These investments are sure to pay off once people start traveling again. Plus, in 2019 the company refinanced $564 million of debt at the lowest coupon in ten years.
The real question is what do investors think about Norwegian right now? Check out the chart below. The pink line shows the drop in share prices since the beginning of 2020. The green line shows the number of Robinhood users holding shares of the company.
Shareholders are grabbing shares, as the number of users with shares jumped to 73,262. That was an increase of 7,270% in just 30 days. Share prices are down 84% during the same time period.
“Buy low and sell high” seems to be the mentality of the market.
With a solid balance sheet, refinanced debt and more ships rolling out over the next seven years, we don’t think this company will be going anywhere any time soon – pandemic or not.
Carnival Corp (NYSE:CCL)
Known for its slogan “Choose Fun”, Carnival Cruise Lines might be one of the most recognizable names on the sea. But Carnival Corp also holds Princess, Holland America Line, Seabourn and many other cruise lines. Together these brands comprise the world’s largest cruise ship fleet of 102 ships.
Carnival also saw a record year in 2019. Total revenues came in nearly $2 billion higher than the previous year. This is despite a significant downtown in leisure travel seen in continental Europe, which is one of the main markets of its other brands. The company also fought to keep revenue yield up despite seeing an increase in cost of 6.9%.
Prior to news of the Coronavirus, the management expected to see a record 2020 for booked occupancy and full year earnings per share to be only slightly better than 2019. That means despite anticipating an increase in booking for the year, management expected earnings to be almost flat. Management has since revised and remarked that the virus could lower earnings as much as 65 cents per share.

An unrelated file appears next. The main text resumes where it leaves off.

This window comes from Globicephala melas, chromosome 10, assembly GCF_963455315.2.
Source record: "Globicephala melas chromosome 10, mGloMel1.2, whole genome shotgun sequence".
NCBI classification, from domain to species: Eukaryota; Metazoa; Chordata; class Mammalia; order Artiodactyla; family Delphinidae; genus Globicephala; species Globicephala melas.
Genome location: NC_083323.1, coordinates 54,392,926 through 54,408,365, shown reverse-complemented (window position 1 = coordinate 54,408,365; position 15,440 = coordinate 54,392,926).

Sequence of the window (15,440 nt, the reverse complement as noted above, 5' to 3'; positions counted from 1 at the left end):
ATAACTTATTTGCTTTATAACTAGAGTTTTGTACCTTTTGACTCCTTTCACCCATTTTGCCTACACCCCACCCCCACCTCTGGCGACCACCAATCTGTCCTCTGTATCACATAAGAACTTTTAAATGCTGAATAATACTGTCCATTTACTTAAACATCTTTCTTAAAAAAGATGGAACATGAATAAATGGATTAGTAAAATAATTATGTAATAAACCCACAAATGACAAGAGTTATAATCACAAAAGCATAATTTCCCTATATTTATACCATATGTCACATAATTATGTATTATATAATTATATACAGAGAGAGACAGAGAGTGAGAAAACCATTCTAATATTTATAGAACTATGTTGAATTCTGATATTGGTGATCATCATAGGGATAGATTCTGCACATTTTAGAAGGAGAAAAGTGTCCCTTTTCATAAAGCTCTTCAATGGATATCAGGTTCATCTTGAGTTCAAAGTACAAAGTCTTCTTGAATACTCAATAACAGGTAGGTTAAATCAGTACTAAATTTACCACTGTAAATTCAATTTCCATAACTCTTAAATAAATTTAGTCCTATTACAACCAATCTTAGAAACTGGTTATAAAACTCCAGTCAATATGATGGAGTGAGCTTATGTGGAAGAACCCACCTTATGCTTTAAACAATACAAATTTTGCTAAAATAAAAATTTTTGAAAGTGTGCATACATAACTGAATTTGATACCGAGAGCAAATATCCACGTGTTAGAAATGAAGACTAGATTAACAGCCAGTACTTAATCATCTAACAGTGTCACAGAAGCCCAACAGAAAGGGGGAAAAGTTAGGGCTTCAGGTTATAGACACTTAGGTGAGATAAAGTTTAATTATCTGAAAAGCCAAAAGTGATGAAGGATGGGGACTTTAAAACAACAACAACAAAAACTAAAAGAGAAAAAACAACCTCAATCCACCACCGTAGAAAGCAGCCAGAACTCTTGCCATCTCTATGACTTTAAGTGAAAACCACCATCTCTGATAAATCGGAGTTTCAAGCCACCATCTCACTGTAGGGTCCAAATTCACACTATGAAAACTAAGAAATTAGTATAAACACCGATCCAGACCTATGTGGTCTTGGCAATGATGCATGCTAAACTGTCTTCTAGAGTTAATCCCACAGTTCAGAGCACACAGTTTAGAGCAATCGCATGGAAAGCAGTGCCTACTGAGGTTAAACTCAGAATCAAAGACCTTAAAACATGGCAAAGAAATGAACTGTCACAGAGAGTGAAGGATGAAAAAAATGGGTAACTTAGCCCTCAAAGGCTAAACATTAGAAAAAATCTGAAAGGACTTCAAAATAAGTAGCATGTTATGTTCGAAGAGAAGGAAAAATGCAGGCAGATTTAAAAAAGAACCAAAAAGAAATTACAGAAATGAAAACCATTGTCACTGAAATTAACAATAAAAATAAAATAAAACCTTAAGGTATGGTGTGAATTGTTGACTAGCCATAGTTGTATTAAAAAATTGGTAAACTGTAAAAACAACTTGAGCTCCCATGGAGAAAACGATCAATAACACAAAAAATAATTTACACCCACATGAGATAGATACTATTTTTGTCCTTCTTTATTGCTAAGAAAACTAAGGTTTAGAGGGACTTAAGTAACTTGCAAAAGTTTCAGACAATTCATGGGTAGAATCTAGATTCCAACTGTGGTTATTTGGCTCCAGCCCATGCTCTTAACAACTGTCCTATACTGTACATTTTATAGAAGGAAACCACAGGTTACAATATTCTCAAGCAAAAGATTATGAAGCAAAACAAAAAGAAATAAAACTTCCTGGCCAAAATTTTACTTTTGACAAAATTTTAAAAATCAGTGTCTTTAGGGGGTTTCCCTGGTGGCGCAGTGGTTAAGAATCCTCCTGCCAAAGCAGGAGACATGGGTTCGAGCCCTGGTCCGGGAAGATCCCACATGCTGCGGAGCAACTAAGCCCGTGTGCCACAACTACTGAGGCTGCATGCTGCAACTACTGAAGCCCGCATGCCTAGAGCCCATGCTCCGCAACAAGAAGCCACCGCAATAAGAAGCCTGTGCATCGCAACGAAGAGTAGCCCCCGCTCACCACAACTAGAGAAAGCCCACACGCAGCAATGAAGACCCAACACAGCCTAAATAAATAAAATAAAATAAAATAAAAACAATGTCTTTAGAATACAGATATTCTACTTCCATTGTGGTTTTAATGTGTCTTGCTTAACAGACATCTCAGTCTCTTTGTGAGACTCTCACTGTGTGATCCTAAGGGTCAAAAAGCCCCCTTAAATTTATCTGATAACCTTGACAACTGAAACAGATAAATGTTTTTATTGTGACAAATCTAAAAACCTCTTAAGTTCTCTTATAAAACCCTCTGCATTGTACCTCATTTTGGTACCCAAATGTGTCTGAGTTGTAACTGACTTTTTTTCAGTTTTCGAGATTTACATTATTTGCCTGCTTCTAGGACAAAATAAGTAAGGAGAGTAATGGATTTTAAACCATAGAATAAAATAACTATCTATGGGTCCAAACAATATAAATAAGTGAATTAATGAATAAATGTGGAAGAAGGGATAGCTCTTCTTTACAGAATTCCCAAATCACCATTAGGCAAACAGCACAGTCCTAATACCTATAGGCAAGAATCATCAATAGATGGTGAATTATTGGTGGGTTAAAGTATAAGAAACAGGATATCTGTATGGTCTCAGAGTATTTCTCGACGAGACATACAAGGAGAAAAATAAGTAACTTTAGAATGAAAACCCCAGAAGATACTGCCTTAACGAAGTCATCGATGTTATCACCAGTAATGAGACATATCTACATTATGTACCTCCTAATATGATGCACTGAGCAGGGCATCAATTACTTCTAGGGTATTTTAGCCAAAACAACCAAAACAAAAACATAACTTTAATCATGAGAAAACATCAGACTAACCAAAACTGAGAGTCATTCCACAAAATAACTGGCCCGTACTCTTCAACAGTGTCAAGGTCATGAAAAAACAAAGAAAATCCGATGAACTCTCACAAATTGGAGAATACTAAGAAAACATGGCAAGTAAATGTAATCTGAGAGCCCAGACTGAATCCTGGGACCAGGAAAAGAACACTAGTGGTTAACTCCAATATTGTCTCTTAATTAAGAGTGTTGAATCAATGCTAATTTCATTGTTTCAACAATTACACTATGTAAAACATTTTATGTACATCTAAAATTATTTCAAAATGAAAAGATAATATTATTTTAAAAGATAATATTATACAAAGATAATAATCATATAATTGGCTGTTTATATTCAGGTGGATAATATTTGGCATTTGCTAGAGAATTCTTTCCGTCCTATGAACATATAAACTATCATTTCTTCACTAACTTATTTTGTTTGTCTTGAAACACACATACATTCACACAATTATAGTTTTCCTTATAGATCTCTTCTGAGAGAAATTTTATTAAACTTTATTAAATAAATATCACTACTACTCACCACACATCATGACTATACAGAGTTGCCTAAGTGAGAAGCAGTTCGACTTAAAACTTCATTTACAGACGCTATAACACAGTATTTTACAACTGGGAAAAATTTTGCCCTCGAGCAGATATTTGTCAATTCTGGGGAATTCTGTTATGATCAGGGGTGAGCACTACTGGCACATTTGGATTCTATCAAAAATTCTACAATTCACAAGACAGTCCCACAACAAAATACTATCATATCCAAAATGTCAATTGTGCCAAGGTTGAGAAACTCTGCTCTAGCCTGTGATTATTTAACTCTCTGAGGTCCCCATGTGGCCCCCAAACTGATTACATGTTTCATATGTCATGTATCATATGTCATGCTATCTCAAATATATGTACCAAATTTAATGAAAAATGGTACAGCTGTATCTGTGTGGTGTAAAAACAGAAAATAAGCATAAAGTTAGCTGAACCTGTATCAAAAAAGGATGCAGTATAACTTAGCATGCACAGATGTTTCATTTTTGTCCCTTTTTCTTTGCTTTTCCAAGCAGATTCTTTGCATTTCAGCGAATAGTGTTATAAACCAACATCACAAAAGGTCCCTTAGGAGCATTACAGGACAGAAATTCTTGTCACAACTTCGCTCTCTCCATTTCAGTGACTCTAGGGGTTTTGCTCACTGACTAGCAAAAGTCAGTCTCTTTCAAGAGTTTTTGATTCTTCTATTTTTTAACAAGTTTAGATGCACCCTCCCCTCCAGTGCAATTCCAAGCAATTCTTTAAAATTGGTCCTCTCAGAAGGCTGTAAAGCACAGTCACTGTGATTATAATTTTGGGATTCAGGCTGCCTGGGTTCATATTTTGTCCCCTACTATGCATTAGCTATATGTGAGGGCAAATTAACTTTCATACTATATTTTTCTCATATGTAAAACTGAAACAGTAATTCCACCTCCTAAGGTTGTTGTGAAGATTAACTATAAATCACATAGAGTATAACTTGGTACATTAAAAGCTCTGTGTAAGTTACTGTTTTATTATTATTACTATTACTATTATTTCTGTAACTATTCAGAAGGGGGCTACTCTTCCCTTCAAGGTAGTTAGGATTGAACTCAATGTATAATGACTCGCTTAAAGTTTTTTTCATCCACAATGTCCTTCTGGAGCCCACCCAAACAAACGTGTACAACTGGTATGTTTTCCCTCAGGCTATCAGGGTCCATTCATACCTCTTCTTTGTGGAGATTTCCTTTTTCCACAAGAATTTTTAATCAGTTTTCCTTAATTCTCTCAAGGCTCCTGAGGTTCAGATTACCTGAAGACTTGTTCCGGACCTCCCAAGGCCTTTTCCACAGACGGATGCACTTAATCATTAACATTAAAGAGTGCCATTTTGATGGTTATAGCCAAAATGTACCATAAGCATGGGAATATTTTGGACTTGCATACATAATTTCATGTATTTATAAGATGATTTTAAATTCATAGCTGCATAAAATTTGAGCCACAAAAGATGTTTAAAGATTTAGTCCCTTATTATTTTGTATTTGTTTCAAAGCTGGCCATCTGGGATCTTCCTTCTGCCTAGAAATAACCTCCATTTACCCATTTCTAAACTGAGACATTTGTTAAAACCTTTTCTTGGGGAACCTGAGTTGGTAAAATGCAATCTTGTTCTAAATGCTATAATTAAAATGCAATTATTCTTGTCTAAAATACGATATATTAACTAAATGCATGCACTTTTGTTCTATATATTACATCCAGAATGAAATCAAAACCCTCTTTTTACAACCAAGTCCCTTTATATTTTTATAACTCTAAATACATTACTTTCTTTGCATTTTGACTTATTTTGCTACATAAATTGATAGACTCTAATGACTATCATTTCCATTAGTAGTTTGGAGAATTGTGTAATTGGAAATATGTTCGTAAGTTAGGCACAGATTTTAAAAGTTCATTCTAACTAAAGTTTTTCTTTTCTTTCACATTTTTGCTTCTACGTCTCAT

Each individual cruise line made its own decision of how long to suspend operations. These vary from 30 to 60 days and could be modified as active cases continue to grow.
Take a look at the chart below. Just like above, the pink line shows share prices since the beginning of 2020 and the green line shows the number of Robinhood users holding share over the same period of time.
The number of users with shares jumped to 92,703. That was an increase of 957% in just 30 days. Shares dropped 77% in the same time period.
As the great market sell-off continues, there is no doubt that some think Carnival is one to grab while shares are cheap.
The company will no doubt continue with its schedule 2020 launches as soon as the virus has subsided. This includes BOLT – the first roller coaster at sea, with speeds up to 40 miles per hour. The company also plans to launch the first cruise ship in North America to be powered by LNG.
It will take until mid-2020 for anyone to have a better idea of when life and business will return to normal. But it’s clear that investors believe these companies will see a recovery and are taking advantage of these beaten down prices.